Tuesday, November 06, 2007

Time to think about Olympic boycott?

National Affairs

Caledon Citizen: Nov. 6, 2007 - It's been more than two decades now since then prime minister Brian Mulroney won the respect of much of the western world by pushing the reluctant Commonwealth and U.S. leaders to impose a boycott against South Africa's racist apartheid regime.

Claire Hoy
It is easy to forget now after all this time - and long after the death of that abhorrent regime - that Mulroney took considerable political heat for it. It is also easy to forget that whatever you may think of Mulroney - and whatever he may or may not have done in other areas of his political career - his steadfast support for South Africa's oppressed black majority was a point of legitimate pride for Canada.

Fast forward now to current Prime Minster Stephen Harper like Mulroney, a Conservative - and his gutsy and honorable decision this week to offer a redcarpet welcome to Parliament Hill of the Dalai Lama, Tibet's exiled spiritual leader.

Following the lead of U.S. President George Bush - who, despite what you usually read and hear about him in the predominately left-leaning media, actually does get some things right - Harper in effect thumbed his nose at the rantings and ravings of the dictatorial Chinese government and welcomed the Dalai Lama with full honors.

It is interesting to note that while China, as you'd expect, claims this action will "gravely undermine" the relationship between itself and Canada, Harper replied that he wasn't about to sell out Canada's push for human rights in China in return for the "almighty dollar."

What is really telling about this - and about Mulroney's strong backing of freedom in South Africa back in the 1980s - is that the Conservative leaders' actions come in sharp contrast to those of the Liberal governments which have run this country throughout the intervening years.

Indeed, the Liberals consistently talk a good game about the pursuit of freedom - and accuse Conservatives of being no-account bigots on that score - yet it seems to be the Conservatives, not the Liberals, who are not subjected to the bully-boy tactics of their international critics, regardless of how much money is tied up in intergovernmental trade.

Even Ontario Liberal Premier Dalton McGuinty, a true Liberal apparently, decided against hosting a function in Ontario for the Dalai Lama. And while Paul Martin did meet briefly with the Tibetan leader in 2004, it was a brief meeting held in the private home of a Roman Catholic archbishop, far from the prying eyes of the media or the Chinese.

China, as everyone knows, is one of the world's worst human rights abusers. Yet we continue to trade with them - and they continue to flood our markets with junk, much of which has had to be taken back to the store for various reasons of late - and no doubt we'll be all aflutter when they host the next Olympics.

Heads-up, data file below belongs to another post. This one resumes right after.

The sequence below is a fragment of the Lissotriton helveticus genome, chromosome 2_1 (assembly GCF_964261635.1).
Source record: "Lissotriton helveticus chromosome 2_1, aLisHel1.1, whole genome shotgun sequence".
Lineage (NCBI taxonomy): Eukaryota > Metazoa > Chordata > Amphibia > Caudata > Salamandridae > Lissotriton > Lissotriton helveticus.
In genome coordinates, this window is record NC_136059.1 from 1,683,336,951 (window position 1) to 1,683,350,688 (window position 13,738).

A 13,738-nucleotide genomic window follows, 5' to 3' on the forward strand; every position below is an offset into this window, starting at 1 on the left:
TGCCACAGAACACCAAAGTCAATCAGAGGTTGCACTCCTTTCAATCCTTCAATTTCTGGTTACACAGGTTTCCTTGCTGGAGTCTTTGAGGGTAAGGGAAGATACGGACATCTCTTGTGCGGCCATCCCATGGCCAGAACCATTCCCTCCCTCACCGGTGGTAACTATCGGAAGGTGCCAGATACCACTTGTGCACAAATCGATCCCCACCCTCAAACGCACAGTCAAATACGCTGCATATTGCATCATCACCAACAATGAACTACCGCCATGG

Yet Liberals - unlike the NDP it must be said - continue to be reluctant to meet the Dalai Lama for fear of upsetting the tyrants who run China with an iron fist. China, assuming the rest of the world knows nothing about their bloodstained history in Tibet, continues to insist that the peace-loving Dalai Lama is a separatist who uses his religion to camouflage his true intentions.

It is to laugh. Or cry.

While China flatly denies human rights abuses - despite mountains of evidence to the contrary - the Dalai Lama estimates that since he was forced to flee his homeland in 1959 when China forcefully took over the country a half million Tibetans have died at the hands of the Chinese. He says the suppression of religion, language and culture is getting worse, and there is no reason not to believe him on that score, despite China's continuing lies to the contrary.

China even denies Tibet was ever an independent country, even though the entire world knows it was.

In fact, despite this observer's praise for Harper's actions - along with Bush and German Chancellor Angella Merkell, who also met with him recently - the west should be prepared to go much further in expressing its' displeasure at China's ongoing brutality and blatant disregard for the human rights of Tibetans and its own citizens.

As much as Mulroney must be admired for leading a boycott against South Africa, trade between Canada and the apartheid regime was peanuts compared to trade with China.

We know Liberals aren't interested in upsetting the Chinese, but if Harper really means what he says about not allowing the "almighty dollar" to dictate his views on human rights, why not take the next logical step and boycott all things Chinese, including (perhaps even especially) the upcoming Olympics?

Now that would be a message worth applauding. OLYMPIC WATCH: Human Rights in China and Beijing 2008

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